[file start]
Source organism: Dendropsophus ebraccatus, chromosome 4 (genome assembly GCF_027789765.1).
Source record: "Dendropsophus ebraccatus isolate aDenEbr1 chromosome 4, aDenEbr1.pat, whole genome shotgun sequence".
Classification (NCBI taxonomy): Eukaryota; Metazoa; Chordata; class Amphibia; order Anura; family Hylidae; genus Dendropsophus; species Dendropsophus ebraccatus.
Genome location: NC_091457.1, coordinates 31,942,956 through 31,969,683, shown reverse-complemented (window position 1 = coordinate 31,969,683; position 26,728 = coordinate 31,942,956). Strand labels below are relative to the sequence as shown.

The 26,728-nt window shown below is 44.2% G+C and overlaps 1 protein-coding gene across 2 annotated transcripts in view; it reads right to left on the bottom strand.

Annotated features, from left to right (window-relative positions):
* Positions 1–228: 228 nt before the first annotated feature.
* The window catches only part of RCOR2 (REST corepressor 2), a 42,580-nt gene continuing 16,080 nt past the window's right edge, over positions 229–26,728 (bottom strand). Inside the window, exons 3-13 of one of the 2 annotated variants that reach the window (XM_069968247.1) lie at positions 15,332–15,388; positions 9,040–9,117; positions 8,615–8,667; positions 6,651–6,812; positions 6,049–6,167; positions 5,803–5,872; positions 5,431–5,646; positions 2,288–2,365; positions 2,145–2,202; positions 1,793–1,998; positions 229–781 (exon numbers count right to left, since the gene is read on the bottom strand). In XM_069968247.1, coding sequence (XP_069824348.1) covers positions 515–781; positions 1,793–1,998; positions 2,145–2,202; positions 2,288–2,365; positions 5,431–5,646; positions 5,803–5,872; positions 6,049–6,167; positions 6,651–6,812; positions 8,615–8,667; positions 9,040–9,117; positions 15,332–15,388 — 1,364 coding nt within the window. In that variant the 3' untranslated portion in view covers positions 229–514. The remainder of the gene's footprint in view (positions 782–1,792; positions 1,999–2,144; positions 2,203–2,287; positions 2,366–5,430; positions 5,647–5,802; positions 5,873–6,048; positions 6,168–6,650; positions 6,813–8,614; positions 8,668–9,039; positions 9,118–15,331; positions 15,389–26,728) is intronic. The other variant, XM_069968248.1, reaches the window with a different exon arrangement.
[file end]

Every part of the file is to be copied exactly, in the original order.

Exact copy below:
Source organism: Dendropsophus ebraccatus, chromosome 4 (genome assembly GCF_027789765.1).
Source record: "Dendropsophus ebraccatus isolate aDenEbr1 chromosome 4, aDenEbr1.pat, whole genome shotgun sequence".
Classification (NCBI taxonomy): Eukaryota; Metazoa; Chordata; class Amphibia; order Anura; family Hylidae; genus Dendropsophus; species Dendropsophus ebraccatus.
Genome location: NC_091457.1, coordinates 31,942,956 through 31,969,683, shown reverse-complemented (window position 1 = coordinate 31,969,683; position 26,728 = coordinate 31,942,956). Strand labels below are relative to the sequence as shown.

The 26,728-nt window shown below is 44.2% G+C and overlaps 1 protein-coding gene across 2 annotated transcripts in view; it reads right to left on the bottom strand.

Annotated features, from left to right (window-relative positions):
* Positions 1–228: 228 nt before the first annotated feature.
* The window catches only part of RCOR2 (REST corepressor 2), a 42,580-nt gene continuing 16,080 nt past the window's right edge, over positions 229–26,728 (bottom strand). Inside the window, exons 3-13 of one of the 2 annotated variants that reach the window (XM_069968247.1) lie at positions 15,332–15,388; positions 9,040–9,117; positions 8,615–8,667; positions 6,651–6,812; positions 6,049–6,167; positions 5,803–5,872; positions 5,431–5,646; positions 2,288–2,365; positions 2,145–2,202; positions 1,793–1,998; positions 229–781 (exon numbers count right to left, since the gene is read on the bottom strand). In XM_069968247.1, coding sequence (XP_069824348.1) covers positions 515–781; positions 1,793–1,998; positions 2,145–2,202; positions 2,288–2,365; positions 5,431–5,646; positions 5,803–5,872; positions 6,049–6,167; positions 6,651–6,812; positions 8,615–8,667; positions 9,040–9,117; positions 15,332–15,388 — 1,364 coding nt within the window. In that variant the 3' untranslated portion in view covers positions 229–514. The remainder of the gene's footprint in view (positions 782–1,792; positions 1,999–2,144; positions 2,203–2,287; positions 2,366–5,430; positions 5,647–5,802; positions 5,873–6,048; positions 6,168–6,650; positions 6,813–8,614; positions 8,668–9,039; positions 9,118–15,331; positions 15,389–26,728) is intronic. The other variant, XM_069968248.1, reaches the window with a different exon arrangement.